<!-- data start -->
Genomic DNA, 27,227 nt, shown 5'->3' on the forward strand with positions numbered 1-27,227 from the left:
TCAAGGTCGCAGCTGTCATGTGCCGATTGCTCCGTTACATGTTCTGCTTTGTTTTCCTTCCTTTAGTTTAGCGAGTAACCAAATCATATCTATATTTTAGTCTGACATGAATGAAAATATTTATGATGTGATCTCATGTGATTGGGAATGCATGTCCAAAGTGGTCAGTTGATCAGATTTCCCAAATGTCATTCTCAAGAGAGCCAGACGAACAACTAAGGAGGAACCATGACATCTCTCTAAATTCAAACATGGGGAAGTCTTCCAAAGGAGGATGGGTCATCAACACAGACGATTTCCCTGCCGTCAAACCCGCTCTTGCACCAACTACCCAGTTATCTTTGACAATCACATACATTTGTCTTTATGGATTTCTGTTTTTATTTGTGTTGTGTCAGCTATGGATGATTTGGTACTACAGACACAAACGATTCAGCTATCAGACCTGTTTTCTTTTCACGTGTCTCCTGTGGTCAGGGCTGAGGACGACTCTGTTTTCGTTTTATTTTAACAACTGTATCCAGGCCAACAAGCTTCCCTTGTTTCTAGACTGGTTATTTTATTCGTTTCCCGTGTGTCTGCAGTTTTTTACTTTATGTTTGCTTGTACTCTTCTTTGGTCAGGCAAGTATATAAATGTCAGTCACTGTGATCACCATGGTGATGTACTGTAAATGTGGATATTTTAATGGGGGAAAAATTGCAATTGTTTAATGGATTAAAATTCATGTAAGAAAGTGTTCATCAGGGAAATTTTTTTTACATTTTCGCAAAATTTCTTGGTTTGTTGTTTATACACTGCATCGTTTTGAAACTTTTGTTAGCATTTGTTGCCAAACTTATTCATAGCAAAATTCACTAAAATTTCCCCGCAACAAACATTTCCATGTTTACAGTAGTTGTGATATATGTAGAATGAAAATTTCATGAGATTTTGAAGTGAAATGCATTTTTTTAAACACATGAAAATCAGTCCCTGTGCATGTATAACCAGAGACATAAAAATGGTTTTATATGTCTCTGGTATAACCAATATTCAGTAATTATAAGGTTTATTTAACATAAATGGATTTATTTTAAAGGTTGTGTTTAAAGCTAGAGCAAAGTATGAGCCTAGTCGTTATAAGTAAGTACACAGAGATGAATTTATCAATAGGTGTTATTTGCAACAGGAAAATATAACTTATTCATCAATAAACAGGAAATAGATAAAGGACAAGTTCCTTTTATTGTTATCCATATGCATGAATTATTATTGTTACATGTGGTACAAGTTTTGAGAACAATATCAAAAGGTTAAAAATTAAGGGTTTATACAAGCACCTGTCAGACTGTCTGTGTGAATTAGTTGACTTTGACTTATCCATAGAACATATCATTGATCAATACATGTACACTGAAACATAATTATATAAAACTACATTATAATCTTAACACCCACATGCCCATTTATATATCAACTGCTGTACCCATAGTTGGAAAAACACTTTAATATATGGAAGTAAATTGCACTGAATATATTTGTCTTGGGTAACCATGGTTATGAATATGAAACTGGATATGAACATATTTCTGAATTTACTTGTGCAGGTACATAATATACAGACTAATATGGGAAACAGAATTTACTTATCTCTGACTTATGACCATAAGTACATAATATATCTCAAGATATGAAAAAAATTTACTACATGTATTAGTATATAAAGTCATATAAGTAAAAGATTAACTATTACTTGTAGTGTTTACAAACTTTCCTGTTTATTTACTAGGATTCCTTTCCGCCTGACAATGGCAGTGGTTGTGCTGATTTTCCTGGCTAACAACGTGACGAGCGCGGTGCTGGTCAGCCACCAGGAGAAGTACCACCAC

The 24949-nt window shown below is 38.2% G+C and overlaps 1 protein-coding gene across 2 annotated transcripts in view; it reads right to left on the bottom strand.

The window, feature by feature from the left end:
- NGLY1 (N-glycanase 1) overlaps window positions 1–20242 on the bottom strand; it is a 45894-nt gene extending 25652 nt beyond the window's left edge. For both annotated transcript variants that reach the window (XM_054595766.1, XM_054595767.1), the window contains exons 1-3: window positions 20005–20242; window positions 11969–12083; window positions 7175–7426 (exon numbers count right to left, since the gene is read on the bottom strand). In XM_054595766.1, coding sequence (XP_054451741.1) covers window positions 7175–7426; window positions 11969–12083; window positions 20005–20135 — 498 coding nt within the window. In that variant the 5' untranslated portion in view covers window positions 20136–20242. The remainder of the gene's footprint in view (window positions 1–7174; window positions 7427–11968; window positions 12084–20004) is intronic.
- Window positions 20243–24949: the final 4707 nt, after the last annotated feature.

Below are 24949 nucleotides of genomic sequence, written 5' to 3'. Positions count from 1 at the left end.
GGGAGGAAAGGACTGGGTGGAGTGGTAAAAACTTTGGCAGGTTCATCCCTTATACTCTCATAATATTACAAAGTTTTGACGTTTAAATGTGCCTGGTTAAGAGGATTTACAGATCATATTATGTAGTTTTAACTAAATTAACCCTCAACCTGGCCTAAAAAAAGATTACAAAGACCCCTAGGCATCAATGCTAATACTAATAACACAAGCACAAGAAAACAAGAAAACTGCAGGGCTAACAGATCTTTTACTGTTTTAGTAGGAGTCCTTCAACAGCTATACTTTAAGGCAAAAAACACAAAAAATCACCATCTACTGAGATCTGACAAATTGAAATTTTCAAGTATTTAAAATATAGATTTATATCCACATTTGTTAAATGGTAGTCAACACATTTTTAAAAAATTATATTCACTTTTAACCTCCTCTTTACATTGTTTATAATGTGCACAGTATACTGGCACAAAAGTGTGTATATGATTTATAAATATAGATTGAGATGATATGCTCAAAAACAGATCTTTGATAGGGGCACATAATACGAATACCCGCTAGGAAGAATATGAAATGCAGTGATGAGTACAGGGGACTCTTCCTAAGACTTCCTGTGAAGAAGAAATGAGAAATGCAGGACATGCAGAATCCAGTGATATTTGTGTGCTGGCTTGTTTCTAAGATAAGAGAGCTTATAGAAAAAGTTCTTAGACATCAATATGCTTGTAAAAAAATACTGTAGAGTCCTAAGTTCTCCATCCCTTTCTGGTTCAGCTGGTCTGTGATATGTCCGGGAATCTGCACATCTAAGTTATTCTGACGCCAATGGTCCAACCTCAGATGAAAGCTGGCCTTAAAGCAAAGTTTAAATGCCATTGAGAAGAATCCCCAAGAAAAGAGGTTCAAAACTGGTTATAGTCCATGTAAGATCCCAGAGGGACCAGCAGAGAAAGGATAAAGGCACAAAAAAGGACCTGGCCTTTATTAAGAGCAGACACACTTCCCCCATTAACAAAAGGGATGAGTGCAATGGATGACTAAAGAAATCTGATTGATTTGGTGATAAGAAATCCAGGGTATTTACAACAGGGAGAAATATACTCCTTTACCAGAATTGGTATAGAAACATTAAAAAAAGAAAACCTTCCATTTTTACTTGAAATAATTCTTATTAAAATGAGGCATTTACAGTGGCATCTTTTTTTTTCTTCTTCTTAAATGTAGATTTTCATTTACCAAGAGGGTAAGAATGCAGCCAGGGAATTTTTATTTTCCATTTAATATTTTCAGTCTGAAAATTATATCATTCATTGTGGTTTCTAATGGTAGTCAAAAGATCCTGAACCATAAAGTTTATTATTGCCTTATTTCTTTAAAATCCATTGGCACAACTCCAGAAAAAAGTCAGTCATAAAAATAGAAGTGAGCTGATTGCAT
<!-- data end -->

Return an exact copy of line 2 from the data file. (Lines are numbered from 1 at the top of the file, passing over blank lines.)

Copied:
TCAAGGTCGCAGCTGTCATGTGCCGATTGCTCCGTTACATGTTCTGCTTTGTTTTCCTTCCTTTAGTTTAGCGAGTAACCAAATCATATCTATATTTTAGTCTGACATGAATGAAAATATTTATGATGTGATCTCATGTGATTGGGAATGCATGTCCAAAGTGGTCAGTTGATCAGATTTCCCAAATGTCATTCTCAAGAGAGCCAGACGAACAACTAAGGAGGAACCATGACATCTCTCTAAATTCAAACATGGGGAAGTCTTCCAAAGGAGGATGGGTCATCAACACAGACGATTTCCCTGCCGTCAAACCCGCTCTTGCACCAACTACCCAGTTATCTTTGACAATCACATACATTTGTCTTTATGGATTTCTGTTTTTATTTGTGTTGTGTCAGCTATGGATGATTTGGTACTACAGACACAAACGATTCAGCTATCAGACCTGTTTTCTTTTCACGTGTCTCCTGTGGTCAGGGCTGAGGACGACTCTGTTTTCGTTTTATTTTAACAACTGTATCCAGGCCAACAAGCTTCCCTTGTTTCTAGACTGGTTATTTTATTCGTTTCCCGTGTGTCTGCAGTTTTTTACTTTATGTTTGCTTGTACTCTTCTTTGGTCAGGCAAGTATATAAATGTCAGTCACTGTGATCACCATGGTGATGTACTGTAAATGTGGATATTTTAATGGGGGAAAAATTGCAATTGTTTAATGGATTAAAATTCATGTAAGAAAGTGTTCATCAGGGAAATTTTTTTTACATTTTCGCAAAATTTCTTGGTTTGTTGTTTATACACTGCATCGTTTTGAAACTTTTGTTAGCATTTGTTGCCAAACTTATTCATAGCAAAATTCACTAAAATTTCCCCGCAACAAACATTTCCATGTTTACAGTAGTTGTGATATATGTAGAATGAAAATTTCATGAGATTTTGAAGTGAAATGCATTTTTTTAAACACATGAAAATCAGTCCCTGTGCATGTATAACCAGAGACATAAAAATGGTTTTATATGTCTCTGGTATAACCAATATTCAGTAATTATAAGGTTTATTTAACATAAATGGATTTATTTTAAAGGTTGTGTTTAAAGCTAGAGCAAAGTATGAGCCTAGTCGTTATAAGTAAGTACACAGAGATGAATTTATCAATAGGTGTTATTTGCAACAGGAAAATATAACTTATTCATCAATAAACAGGAAATAGATAAAGGACAAGTTCCTTTTATTGTTATCCATATGCATGAATTATTATTGTTACATGTGGTACAAGTTTTGAGAACAATATCAAAAGGTTAAAAATTAAGGGTTTATACAAGCACCTGTCAGACTGTCTGTGTGAATTAGTTGACTTTGACTTATCCATAGAACATATCATTGATCAATACATGTACACTGAAACATAATTATATAAAACTACATTATAATCTTAACACCCACATGCCCATTTATATATCAACTGCTGTACCCATAGTTGGAAAAACACTTTAATATATGGAAGTAAATTGCACTGAATATATTTGTCTTGGGTAACCATGGTTATGAATATGAAACTGGATATGAACATATTTCTGAATTTACTTGTGCAGGTACATAATATACAGACTAATATGGGAAACAGAATTTACTTATCTCTGACTTATGACCATAAGTACATAATATATCTCAAGATATGAAAAAAATTTACTACATGTATTAGTATATAAAGTCATATAAGTAAAAGATTAACTATTACTTGTAGTGTTTACAAACTTTCCTGTTTATTTACTAGGATTCCTTTCCGCCTGACAATGGCAGTGGTTGTGCTGATTTTCCTGGCTAACAACGTGACGAGCGCGGTGCTGGTCAGCCACCAGGAGAAGTACCACCAC